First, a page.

A new report out by Transactional Records Access Clearinghouse (TRAC) at Syracuse University details asylum denial rates by individual judges across the country from 2006-2010 and compares them across national trends. The national denial rate is 53.2%. TRAC states that denial rates can vary among judges because of nationality of the applicant, whether the person is represented, and the individual personal perspectives brought to the court by the judges. TRAC statistics are for judges reporting having at least 100 cases in the reporting period and having decided at least 25 of those. Nationally, 11% of asylum seekers do not have counsel, and of those, 88% of their cases are denied by immigration judges. The nationality of asylum seekers can make a difference in the statistics because asylum seekers have different types of grounds for which they seek asylum depending upon where they are from and the country conditions. The top four countries from which people seek asylum are China, Haiti, El Salvador and Columbia. However, people from over 100 countries sought asylum. Where members of a particular nationality tend to settle in the U.S. can also affect the denial statistics by judges or regional courts. Because of the risk of harm and even death to asylum applicants if forced to return home, immigration court proceedings can be, as Immigration Judge Dana L. Marks told the New York Times, “like trying death penalty cases in traffic court.” Because of substantially increased enforcement, the immigration courts are inundated with cases having substantial backlogs, and judges are pressured to conclude cases.
Seattle Judges Deny More Cases Than the National Average, According To TRAC
In the Seattle Immigration Court, there are three judges downtown and one or more judges at the Tacoma based Northwest Detention Center. On occasion, some judges do double duty at both locations, and sometimes there are roving judges in Tacoma from other parts of the country. The TRAC report gives detailed statistical information by judge about caseload, denial rates, and nationality of applicants before the Court. Collectively, the Seattle/Tacoma judges denied more cases than the national average, 59-79% compared to the national 53.2% denial rate. The judge at the Tacoma Northwest Detention Center denied 79% of her cases. This is primarily because 53% of her case load are detainees who lack legal counsel compared to the national average of 11% of asylum seekers lacking counsel. In Seattle, the top countries of origin for asylum seekers were from India, Mexico, China, Guatemala, El Salvador, Kenya, Eritrea and the Ukraine.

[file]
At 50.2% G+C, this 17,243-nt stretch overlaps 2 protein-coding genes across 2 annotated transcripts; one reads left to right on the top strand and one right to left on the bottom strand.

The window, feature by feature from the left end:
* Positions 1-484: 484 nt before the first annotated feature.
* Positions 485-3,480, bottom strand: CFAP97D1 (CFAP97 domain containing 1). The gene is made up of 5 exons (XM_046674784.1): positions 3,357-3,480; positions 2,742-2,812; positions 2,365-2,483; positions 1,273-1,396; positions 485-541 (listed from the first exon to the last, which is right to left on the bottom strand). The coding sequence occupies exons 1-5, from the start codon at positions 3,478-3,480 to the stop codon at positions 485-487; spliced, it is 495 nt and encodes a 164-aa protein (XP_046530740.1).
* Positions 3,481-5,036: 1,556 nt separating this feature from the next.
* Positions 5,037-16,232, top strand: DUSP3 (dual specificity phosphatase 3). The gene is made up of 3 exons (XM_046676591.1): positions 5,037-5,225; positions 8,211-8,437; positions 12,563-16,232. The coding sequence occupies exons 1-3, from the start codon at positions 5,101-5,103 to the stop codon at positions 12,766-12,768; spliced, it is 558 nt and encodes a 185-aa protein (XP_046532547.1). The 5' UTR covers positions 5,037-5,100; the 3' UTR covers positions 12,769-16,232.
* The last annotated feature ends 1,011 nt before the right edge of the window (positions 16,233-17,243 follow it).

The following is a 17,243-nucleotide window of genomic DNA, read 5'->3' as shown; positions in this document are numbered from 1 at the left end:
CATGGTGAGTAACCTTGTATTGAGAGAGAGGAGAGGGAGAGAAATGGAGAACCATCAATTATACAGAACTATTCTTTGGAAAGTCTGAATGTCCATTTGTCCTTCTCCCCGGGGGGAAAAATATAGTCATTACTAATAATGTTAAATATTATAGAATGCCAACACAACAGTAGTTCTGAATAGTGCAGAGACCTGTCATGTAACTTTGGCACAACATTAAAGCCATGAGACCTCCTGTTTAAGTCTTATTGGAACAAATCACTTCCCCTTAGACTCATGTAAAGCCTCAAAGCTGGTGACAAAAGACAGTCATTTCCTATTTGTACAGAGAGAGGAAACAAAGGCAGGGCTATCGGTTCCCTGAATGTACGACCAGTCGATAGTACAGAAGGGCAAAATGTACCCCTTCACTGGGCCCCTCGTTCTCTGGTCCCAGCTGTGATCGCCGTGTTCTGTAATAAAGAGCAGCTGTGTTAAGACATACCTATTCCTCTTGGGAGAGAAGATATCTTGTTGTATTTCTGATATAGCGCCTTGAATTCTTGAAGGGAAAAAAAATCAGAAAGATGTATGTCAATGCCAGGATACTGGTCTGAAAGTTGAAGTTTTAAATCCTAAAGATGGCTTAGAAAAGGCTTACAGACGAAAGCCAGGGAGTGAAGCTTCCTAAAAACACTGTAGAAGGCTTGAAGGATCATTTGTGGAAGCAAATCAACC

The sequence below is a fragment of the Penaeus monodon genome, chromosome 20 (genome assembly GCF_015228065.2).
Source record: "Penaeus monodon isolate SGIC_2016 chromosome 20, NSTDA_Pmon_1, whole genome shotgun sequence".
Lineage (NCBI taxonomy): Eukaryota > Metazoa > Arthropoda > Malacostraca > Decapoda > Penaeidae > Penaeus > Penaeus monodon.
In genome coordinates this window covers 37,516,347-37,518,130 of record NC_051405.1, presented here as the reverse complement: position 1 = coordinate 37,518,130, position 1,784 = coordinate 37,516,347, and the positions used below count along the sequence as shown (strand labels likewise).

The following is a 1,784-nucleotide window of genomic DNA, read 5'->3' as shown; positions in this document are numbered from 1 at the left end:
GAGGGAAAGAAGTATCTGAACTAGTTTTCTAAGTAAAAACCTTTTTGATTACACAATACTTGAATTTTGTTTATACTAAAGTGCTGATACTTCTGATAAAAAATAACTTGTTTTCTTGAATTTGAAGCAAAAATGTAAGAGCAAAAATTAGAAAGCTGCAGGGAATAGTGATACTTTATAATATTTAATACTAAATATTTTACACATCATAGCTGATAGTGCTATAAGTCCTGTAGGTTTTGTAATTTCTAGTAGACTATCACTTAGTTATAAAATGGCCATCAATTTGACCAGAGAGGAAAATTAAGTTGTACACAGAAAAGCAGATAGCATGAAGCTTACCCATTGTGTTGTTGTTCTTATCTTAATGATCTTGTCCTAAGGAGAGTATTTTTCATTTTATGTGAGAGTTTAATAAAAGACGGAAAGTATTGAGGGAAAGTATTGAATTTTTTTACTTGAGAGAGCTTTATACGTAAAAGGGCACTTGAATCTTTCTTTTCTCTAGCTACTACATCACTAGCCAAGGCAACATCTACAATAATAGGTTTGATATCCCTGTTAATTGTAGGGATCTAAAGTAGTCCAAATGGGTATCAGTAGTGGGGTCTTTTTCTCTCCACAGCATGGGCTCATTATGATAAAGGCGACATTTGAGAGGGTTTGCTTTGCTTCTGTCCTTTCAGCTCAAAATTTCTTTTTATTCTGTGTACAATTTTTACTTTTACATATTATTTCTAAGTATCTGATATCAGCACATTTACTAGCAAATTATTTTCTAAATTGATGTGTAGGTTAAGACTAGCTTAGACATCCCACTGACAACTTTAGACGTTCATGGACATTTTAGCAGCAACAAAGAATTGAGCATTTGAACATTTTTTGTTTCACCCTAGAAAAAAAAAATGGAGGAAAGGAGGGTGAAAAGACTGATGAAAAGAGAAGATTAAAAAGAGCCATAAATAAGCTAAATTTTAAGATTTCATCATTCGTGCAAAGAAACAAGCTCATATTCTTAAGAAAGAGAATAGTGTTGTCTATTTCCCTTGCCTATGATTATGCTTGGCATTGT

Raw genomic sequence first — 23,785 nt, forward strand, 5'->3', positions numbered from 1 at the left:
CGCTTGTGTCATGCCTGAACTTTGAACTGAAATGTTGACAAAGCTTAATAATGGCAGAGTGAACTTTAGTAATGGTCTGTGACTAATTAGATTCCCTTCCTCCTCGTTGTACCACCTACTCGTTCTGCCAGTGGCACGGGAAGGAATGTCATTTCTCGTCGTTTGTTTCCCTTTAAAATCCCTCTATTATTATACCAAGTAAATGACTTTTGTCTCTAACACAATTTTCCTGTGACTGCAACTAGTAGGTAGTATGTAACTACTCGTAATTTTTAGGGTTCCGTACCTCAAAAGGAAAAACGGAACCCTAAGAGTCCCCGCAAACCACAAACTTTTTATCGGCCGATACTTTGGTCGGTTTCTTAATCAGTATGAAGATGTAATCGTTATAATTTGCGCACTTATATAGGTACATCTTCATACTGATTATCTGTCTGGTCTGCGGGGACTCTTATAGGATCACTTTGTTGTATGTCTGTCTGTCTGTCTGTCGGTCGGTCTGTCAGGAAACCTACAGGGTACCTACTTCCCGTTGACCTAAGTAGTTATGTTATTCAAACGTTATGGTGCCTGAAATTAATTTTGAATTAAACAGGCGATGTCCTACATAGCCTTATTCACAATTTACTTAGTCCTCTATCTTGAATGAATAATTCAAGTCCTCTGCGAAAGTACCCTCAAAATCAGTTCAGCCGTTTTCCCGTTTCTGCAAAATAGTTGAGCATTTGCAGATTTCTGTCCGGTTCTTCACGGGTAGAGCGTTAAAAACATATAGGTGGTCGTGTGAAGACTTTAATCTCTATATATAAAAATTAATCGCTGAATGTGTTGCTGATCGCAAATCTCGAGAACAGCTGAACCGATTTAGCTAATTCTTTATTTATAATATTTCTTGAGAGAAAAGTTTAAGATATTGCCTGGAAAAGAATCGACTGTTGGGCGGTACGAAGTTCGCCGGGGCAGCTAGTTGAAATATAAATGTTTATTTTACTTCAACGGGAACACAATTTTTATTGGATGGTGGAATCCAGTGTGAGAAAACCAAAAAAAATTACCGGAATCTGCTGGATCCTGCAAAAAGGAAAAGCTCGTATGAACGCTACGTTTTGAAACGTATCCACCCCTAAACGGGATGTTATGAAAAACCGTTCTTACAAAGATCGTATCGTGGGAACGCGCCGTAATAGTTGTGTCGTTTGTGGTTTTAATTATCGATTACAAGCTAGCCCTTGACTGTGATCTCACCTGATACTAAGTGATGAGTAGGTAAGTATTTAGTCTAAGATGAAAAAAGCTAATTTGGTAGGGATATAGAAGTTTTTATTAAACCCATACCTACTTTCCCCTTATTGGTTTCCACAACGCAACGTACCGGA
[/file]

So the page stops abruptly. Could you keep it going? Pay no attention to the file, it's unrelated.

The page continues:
Detainees Lack Access to Counsel and Face High Asylum Denial Rates
In a September 2010 study called Isolated in Detention, the National Immigrant Justice Center, which surveyed 150 detention facilities nationwide, found that a majority of detainees around the country lacked sufficient access to counsel. This included limited phone privileges, lack of “know your rights” briefings, lack of available affordable legal services, and insufficient pro bono services for the detainee population, with most non-governmental organizations having staffs of five or less. Given that the Obama administration has been deporting 400,000 people a year, and at any given moment there are 32,000 beds filled at detention centers, the lack of available legal services directly impacts success in court.
Most Americans do not realize this: Immigration Court proceedings are civil administrative proceedings within the U.S. Department of Justice, but they are adversarial in nature. Because they are not criminal proceedings, there is no constitutional right to counsel at government expense. Thus, there are no public defenders for people in immigration court. While there is a legal right to counsel, there is no right to taxpayer supported counsel. This means people need to hire and pay for private counsel or go without. Very few people are able to hire pro bono counsel because of the limited number of organizations to run such programs and the limited number of counsel that take cases for free.
Thus, although the national average for asylum denials has declined in recent years, it is an uphill battle for any applicant. In Seattle, the chances of winning asylum are even tougher because the judges have higher than average denial rates. Appallingly, a detained person without counsel stands a very low chance of success.